Sep 21 2014
The first two chapters of Downtown America surprised me with how literally they were about Downtown America. I was expecting something more economic based, with information on how small downtown shops competed with big box stores, since that’s what we’ve covered in our course so far. However, I liked how the book mentioned women’s appreciation of how men build sidewalks, sewers and streetlights, but in Isenberg’s words, “showed them how to do better.”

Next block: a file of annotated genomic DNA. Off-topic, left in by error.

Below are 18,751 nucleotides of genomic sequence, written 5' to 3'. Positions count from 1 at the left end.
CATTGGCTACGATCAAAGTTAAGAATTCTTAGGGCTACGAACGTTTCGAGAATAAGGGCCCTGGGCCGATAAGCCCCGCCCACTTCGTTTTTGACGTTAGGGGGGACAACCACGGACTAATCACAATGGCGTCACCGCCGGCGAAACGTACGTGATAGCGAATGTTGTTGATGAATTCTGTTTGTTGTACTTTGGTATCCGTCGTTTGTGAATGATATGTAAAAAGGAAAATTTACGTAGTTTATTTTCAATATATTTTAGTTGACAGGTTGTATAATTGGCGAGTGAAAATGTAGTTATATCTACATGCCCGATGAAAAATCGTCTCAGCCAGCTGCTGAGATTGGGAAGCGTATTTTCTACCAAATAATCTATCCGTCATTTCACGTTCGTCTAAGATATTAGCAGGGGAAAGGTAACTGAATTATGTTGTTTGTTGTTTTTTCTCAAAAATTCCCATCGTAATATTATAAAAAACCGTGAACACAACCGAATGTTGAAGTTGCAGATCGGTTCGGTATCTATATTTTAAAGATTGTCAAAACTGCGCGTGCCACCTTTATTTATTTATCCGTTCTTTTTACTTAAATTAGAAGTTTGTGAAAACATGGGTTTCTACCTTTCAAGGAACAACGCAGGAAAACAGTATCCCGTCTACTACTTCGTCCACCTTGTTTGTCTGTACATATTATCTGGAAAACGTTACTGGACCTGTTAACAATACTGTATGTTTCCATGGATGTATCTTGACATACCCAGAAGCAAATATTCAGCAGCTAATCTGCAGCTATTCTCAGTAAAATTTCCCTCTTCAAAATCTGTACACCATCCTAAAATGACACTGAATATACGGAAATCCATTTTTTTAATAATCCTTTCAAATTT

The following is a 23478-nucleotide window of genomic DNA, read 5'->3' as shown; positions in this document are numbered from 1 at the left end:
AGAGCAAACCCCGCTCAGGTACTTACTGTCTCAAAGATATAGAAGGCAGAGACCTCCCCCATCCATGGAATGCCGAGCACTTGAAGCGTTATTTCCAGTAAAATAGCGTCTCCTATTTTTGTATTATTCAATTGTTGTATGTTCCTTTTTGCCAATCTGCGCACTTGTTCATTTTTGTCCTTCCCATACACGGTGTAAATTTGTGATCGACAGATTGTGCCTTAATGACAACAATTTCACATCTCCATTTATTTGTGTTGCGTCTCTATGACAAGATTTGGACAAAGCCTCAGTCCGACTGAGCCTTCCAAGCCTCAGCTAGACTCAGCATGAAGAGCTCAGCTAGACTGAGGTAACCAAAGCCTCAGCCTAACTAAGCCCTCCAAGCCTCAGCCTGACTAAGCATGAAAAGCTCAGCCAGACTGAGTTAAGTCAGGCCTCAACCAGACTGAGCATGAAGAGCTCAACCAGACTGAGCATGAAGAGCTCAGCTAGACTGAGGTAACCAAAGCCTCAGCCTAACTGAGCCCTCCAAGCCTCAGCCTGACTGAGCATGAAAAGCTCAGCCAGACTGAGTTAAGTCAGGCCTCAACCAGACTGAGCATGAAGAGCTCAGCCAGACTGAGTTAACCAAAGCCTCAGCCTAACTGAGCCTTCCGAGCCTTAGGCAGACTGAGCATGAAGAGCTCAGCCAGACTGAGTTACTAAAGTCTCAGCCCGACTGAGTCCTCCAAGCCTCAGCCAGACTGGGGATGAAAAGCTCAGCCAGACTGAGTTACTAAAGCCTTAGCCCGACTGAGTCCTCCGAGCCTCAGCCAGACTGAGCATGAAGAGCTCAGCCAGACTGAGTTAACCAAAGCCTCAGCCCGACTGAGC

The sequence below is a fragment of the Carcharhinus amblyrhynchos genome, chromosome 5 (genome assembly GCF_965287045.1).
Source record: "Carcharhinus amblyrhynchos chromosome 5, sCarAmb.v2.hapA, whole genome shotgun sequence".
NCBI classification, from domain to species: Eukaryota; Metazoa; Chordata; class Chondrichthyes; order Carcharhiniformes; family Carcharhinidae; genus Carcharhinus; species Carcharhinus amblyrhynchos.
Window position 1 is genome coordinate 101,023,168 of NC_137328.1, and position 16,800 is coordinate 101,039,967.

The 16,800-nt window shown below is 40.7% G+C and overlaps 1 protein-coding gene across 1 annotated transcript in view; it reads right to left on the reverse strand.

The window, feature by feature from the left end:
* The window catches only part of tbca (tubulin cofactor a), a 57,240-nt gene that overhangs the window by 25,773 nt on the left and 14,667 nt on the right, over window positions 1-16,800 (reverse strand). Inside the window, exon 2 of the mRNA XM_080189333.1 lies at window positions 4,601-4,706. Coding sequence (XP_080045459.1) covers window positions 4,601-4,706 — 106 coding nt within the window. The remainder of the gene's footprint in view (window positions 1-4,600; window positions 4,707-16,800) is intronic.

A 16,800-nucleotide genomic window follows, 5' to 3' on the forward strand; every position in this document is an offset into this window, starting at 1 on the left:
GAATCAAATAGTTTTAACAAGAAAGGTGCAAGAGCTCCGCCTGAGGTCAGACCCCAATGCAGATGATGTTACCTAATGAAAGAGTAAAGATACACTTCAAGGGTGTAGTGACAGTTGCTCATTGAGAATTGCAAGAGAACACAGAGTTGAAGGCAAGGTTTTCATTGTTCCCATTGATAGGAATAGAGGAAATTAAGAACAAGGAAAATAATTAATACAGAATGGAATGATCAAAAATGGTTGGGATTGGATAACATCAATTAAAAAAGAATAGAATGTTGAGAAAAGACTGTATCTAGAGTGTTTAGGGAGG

It wasn’t enough to have basic infrastructure of a downtown, it had to actually be aesthetically pleasing. And since politically motivated women couldn’t be involved in “real” politics, they created groups that function like today’s Parks and Recreation Department. Their focus on beautifying streets with plants and paint and simply keeping the sidewalks clean did wonders for the economy, as picturesque streets were put on postcards. And despite corporations occasionally fighting, all of “the little things” got done, creating a legacy for all American cities.
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